Republican legislators sharply criticized DFL Secretary of State Mark Ritchie on Friday, accusing him of using his office to try to defeat a proposed photo ID constitutional amendment and adding a further complication to the issue's tangled legal and political trajectory.

"If it were to be found that the Secretary of State is being deceptive, I think there could be a recall," said Sen. Mike Parry, R-Waseca, an outgoing state senator and congressional candidate who led the charge at a rare summertime meeting of his Government Innovation and Veterans Committee on Friday. He mentioned the possibility of subpoenas or even a criminal investigation.

But Sen. Barb Goodwin, DFL-Columbia Heights, had a different idea. "I think what this was mainly about was to try to get Mike Parry some press because he's in a primary in three weeks," said Goodwin, a committee member who asserted that Ritchie has both a right and a responsibility to explain to voters the amendment and its effects.

The unusual hearing was couched in legal disclaimers because, at last report, there are two lawsuits before the state Supreme Court challenging parts of the proposed constitutional amendment. Ritchie and Attorney General Lori Swanson sent surrogates to Friday's committee meeting who said they couldn't say much because of the cases pending. Parry himself is a named petitioner in one of the suits.

Ritchie is a DFLer who has long opposed the election-law changes included in the photo ID amendment. They include a new system of two-step provisional voting, a requirement that valid IDs be "government-issued" and changes in verification standards that could limit Election Day registration. The Republican-controlled Legislature passed the package as a proposed constitutional amendment, meaning it must be approved by voters to take effect.

Parry, who faces a tough congressional primary against former state Rep. Allen Quist on Aug. 14, denied that he harbored any political motives in calling the hearing. He said he has heard complaints about Ritchie's activities and wanted to investigate them. He said Ritchie's public descriptions of the amendment, if shown to be untrue, could amount to violations of campaign laws.

"I believe he has a right, but to insert speculation without knowledge or backing, I believe that can be construed as campaigning against," Parry said of the case against Ritchie.

Sen. Dave Thompson, R-Lakeville, said he was upset that Ritchie substituted his own title for the proposed constitutional amendment. Instead of the title selected by the Legislature -- "Photo identification required for voting" -- Ritchie selected this title: "Changes to in-person & absentee voting & voter registration; provisional ballots."

Thompson said that if Ritchie tried to argue that the title switch was not an attempt to influence the vote's outcome, "that could not pass a straight-face test in any court."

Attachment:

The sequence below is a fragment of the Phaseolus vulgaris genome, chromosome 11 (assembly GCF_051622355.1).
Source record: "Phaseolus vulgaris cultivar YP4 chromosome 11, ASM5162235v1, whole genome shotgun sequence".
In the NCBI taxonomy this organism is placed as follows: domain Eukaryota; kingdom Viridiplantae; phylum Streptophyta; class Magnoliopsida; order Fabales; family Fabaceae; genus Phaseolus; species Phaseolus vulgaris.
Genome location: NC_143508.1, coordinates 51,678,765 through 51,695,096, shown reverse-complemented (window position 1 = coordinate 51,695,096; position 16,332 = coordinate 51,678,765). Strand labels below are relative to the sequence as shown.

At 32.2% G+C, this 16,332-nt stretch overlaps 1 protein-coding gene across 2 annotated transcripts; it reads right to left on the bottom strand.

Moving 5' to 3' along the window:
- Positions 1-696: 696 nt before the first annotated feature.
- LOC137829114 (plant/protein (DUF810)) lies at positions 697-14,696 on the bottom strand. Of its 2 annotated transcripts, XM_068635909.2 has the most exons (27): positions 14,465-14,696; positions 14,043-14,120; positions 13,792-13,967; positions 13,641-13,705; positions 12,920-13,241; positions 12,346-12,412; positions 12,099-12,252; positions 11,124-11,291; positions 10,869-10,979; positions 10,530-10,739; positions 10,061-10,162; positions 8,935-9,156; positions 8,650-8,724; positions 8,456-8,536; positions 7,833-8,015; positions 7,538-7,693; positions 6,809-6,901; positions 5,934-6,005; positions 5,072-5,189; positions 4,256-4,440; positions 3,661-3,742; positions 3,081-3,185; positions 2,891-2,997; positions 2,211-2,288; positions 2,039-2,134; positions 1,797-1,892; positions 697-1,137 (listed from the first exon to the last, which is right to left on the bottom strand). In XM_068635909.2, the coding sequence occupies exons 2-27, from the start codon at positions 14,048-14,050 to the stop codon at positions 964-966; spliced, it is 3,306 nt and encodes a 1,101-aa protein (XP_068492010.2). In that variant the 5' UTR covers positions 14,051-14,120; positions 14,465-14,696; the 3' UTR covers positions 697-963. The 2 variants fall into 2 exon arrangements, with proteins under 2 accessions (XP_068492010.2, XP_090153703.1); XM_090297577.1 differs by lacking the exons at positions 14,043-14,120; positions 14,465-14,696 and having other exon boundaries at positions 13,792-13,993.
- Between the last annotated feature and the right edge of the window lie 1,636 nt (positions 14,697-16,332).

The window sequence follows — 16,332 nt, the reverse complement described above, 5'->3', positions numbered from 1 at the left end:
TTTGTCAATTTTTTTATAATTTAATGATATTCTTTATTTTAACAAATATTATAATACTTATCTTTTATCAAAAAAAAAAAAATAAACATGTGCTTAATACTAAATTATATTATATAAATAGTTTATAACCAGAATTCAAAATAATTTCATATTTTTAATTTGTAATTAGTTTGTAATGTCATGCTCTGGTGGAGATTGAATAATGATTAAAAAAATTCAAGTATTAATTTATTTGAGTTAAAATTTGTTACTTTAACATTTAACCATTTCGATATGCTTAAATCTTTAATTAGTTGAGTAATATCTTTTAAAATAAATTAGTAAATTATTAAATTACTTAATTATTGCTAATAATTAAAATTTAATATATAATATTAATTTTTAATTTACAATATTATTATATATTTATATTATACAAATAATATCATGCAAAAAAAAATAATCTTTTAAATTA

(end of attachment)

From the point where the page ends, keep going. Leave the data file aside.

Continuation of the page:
The main anti-Ritchie testimony came from Sen. Scott Newman, R-Hutchinson, sponsor of the photo ID bill, and Dan McGrath of Minnesota Majority, one of the chief lobbyists supporting the measure. Newman -- saying he was appearing as a private citizen, apparently because he, too, is a named plaintiff -- cited newspaper clippings from Mankato and Marshall, Minn., in which Ritchie discussed the amendment and its effects.

"Is it a violation of his oath of office to travel around the state being an opponent to a piece of legislation on elections that the Legislature voted?" Newman said.

Goodwin responded: "As far as going out and telling people what he thinks this law will do, I think that is definitely his duty."

Ritchie was not available for comment. His office issued a statement saying he has a responsibility "to provide education about the changes being proposed to our election system." The statement added that Ritchie and his office "make a point of not urging anyone to vote one way or another."

Bert Black, Ritchie's legal adviser, told the committee that state law requires the secretary of state to provide a title for constitutional amendments. He said that in his personal opinion, the title was eliminated in a symbolic "veto" of the bill by Gov. Mark Dayton, even though governors cannot veto the language of constitutional amendments.

Anti-photo-ID groups have challenged the language voters will see on the ballot, and pro-ID groups and legislators have challenged the titles Ritchie assigned to both the photo ID and gay marriage amendments.

Parry said he will follow up by again seeking Ritchie's testimony or possibly taking further court action. Goodwin said she believes Republicans are seeking to silence Ritchie because "they're afraid of his opinion, because he's going to talk about the pitfalls of the legislation."

Jim Ragsdale • 651-925-5042